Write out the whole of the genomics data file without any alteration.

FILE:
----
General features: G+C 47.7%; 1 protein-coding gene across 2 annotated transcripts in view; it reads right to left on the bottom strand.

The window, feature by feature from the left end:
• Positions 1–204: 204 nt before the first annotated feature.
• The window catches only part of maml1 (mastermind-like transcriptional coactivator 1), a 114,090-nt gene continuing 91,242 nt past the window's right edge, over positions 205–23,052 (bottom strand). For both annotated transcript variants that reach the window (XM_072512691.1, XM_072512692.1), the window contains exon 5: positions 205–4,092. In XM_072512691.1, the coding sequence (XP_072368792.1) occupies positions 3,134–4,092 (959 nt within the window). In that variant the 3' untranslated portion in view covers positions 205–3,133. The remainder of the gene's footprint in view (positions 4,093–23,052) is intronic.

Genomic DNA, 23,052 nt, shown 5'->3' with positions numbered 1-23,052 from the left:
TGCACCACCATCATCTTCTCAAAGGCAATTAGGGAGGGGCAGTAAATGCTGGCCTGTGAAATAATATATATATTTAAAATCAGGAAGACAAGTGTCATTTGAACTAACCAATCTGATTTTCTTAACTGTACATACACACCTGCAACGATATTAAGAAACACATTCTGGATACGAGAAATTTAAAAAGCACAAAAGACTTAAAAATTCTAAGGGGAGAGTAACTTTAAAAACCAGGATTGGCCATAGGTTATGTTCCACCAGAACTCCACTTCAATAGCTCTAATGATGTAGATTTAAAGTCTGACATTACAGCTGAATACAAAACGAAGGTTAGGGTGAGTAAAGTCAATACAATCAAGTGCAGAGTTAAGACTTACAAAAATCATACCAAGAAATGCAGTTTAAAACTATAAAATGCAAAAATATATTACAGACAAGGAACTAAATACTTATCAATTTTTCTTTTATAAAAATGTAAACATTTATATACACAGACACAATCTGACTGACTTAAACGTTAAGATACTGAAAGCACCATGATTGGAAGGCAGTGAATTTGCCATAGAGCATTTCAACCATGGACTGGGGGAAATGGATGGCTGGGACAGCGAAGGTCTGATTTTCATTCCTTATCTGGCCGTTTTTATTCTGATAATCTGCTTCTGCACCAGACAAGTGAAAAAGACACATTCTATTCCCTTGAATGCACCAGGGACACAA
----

General features: G+C 47.7%; 1 protein-coding gene across 2 annotated transcripts in view; it reads right to left on the bottom strand.

The window, feature by feature from the left end:
• Positions 1–204: 204 nt before the first annotated feature.
• The window catches only part of maml1 (mastermind-like transcriptional coactivator 1), a 114,090-nt gene continuing 91,242 nt past the window's right edge, over positions 205–23,052 (bottom strand). For both annotated transcript variants that reach the window (XM_072512691.1, XM_072512692.1), the window contains exon 5: positions 205–4,092. In XM_072512691.1, the coding sequence (XP_072368792.1) occupies positions 3,134–4,092 (959 nt within the window). In that variant the 3' untranslated portion in view covers positions 205–3,133. The remainder of the gene's footprint in view (positions 4,093–23,052) is intronic.

Genomic DNA, 23,052 nt, shown 5'->3' with positions numbered 1-23,052 from the left:
TGCACCACCATCATCTTCTCAAAGGCAATTAGGGAGGGGCAGTAAATGCTGGCCTGTGAAATAATATATATATTTAAAATCAGGAAGACAAGTGTCATTTGAACTAACCAATCTGATTTTCTTAACTGTACATACACACCTGCAACGATATTAAGAAACACATTCTGGATACGAGAAATTTAAAAAGCACAAAAGACTTAAAAATTCTAAGGGGAGAGTAACTTTAAAAACCAGGATTGGCCATAGGTTATGTTCCACCAGAACTCCACTTCAATAGCTCTAATGATGTAGATTTAAAGTCTGACATTACAGCTGAATACAAAACGAAGGTTAGGGTGAGTAAAGTCAATACAATCAAGTGCAGAGTTAAGACTTACAAAAATCATACCAAGAAATGCAGTTTAAAACTATAAAATGCAAAAATATATTACAGACAAGGAACTAAATACTTATCAATTTTTCTTTTATAAAAATGTAAACATTTATATACACAGACACAATCTGACTGACTTAAACGTTAAGATACTGAAAGCACCATGATTGGAAGGCAGTGAATTTGCCATAGAGCATTTCAACCATGGACTGGGGGAAATGGATGGCTGGGACAGCGAAGGTCTGATTTTCATTCCTTATCTGGCCGTTTTTATTCTGATAATCTGCTTCTGCACCAGACAAGTGAAAAAGACACATTCTATTCCCTTGAATGCACCAGGGACACAA